Have you ever wondered why or how some people just seem to have a knack for making and keeping friends? People seem to love them wherever they go. And it all seems so effortless.
I’m not one of those people…
Don’t get me wrong I can mingle, chit-chat, make small talk, find common ground with the best of them, but it takes a lot of work. A lot of effort. Effort that, if I’m being an honest introvert, I don’t want to take most of the time. But I think I’ve stumbled on a secret that will help me and can help you too if you’re like me.
I’ve been watching a lot of poker games lately – Texas Hold ‘Em specifically. Not in person, like so many other things, there’s an app for that. Also the Main Event of the World Series of Poker is on ESPN so even if you’re not a hardcore fan you and watch professional poker players and amateurs spend hours if not days playing poker.
If you’re not familiar with Texas Hold ‘Em it’s a version of poker where each player gets two cards, then each player either calls the bet, raises, or folds. The dealer then turns over three cards, better known as the flop. There is another round of betting then the dealer turns over one card or the turn. There is another round of betting and then the dealer turns over the last card or the river. Then comes the last round of betting. The winner has the best five cards made out of a combination of his cards and what’s on the table.
In theory at least. A lot of people bluff, which means they bet like they have a better hand than they do. Or they act like they have less of hand then they do to trap other players into putting more money into the pot. Sometimes this works and sometimes it backfires.
This is where a person’s ‘tells’ come into play. What is a tell? A tell is a behavior or mannerism that let’s the other people at the table know what someone is holding. A tell can be something as simple as scratching your nose when you’re holding a pair of aces or as complicated as scratching your head, then your nose, and then coughing. It can be a sigh. It can be excessive talking.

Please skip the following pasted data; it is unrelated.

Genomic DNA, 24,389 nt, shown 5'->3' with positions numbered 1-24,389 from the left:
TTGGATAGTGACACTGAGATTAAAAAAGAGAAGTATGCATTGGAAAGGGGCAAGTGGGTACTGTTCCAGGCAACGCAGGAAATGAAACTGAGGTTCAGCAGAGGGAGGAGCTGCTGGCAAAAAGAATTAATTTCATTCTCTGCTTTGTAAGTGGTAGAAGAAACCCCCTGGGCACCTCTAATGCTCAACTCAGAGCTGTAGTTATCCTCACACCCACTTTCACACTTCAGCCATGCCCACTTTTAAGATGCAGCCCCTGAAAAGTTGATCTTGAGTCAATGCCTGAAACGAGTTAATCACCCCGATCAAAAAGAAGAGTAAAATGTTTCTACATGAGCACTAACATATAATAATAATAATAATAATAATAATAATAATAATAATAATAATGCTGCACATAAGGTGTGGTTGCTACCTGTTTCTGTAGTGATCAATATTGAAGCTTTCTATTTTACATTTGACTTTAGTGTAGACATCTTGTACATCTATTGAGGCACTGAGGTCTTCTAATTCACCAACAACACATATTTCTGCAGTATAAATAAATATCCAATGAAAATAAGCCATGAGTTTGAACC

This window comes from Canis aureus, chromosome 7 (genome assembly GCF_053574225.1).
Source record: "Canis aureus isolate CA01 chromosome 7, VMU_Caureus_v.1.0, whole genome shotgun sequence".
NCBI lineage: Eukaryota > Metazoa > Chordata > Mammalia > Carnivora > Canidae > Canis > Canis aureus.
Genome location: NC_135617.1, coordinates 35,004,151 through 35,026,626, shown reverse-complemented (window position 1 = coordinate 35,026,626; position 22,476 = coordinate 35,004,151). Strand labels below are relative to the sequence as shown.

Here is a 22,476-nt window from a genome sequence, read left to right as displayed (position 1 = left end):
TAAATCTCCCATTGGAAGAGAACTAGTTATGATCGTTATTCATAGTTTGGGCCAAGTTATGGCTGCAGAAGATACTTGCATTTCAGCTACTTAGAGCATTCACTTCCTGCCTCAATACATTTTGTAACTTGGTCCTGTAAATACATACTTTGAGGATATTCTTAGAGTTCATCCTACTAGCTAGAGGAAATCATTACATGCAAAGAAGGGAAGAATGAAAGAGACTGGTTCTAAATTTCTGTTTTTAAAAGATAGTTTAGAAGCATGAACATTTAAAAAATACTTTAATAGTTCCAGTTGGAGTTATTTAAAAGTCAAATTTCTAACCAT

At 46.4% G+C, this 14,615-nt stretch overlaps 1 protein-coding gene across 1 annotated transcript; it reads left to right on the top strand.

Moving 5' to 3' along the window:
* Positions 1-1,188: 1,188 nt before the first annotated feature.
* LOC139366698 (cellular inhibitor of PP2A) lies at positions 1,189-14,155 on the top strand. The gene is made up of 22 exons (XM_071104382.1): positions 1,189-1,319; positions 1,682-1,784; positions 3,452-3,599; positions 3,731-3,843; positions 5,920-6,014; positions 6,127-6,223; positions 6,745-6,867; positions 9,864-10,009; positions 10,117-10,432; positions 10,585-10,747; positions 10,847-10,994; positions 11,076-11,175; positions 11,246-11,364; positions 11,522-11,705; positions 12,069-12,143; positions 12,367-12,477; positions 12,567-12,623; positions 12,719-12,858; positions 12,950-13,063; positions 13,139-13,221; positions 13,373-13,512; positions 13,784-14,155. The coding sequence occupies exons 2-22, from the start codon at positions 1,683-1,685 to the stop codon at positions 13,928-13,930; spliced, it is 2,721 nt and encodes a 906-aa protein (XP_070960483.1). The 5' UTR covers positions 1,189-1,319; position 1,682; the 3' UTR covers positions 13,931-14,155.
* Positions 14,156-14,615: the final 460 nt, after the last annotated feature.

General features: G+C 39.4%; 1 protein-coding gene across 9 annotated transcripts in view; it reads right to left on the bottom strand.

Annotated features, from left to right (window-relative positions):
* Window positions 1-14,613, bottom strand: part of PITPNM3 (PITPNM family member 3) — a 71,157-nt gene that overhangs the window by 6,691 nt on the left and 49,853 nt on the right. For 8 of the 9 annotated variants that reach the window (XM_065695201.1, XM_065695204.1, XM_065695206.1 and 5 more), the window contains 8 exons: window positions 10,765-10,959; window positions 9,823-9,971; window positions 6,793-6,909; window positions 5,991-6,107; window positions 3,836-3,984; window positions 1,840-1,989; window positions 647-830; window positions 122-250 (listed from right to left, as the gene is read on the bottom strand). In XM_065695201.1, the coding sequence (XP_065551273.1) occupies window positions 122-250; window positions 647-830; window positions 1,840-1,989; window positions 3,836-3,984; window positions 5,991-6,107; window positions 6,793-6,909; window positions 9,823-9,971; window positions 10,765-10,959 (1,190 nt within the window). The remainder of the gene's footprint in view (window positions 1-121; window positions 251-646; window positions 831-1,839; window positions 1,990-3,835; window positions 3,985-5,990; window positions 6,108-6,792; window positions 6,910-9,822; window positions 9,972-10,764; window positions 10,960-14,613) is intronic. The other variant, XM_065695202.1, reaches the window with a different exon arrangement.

A tell can be anything and everyone has them. Even the professional poker players who have been playing for decades. And tells don’t stop when someone leaves the poker table.
Being able to accurately and objectively read body language is a skill which I think we should all learn. We should also be cognizant of our own body language because even the subtlest tells can have a big impact on the way others’ perceive us.
Everyone is aware of tells even if it’s only on a subconscious level. We know when someone is overly anxious, angry, sad and we respond even if we still only pick up on the mood on the subconscious level. I think the majority of our communication is done on a subconscious level which is scary to me.
What would happen if we took just a minute or two to really look at someone we’re conversing with or about to before we launch into some speech or tirade or story? Would we see the ‘tell’ or look that flits across their face that let’s us know they are happy, sad, mad, or in no mood to deal with us? Would it register that maybe we need to adjust our approach or just come back later so we get the outcome we were hoping for?
Sounds exhausting, right? Always looking for someone’s tells. It is at first, but soon it becomes second nature and it’s well worth the effort. We learn more about our own behavior, our tells, we are able to communicate more effectively and build better relationships.
So if you want a crash course in tells and how to read them I highly suggest you check out a poker tournament or game. It might just improve your ability to read the tells of life.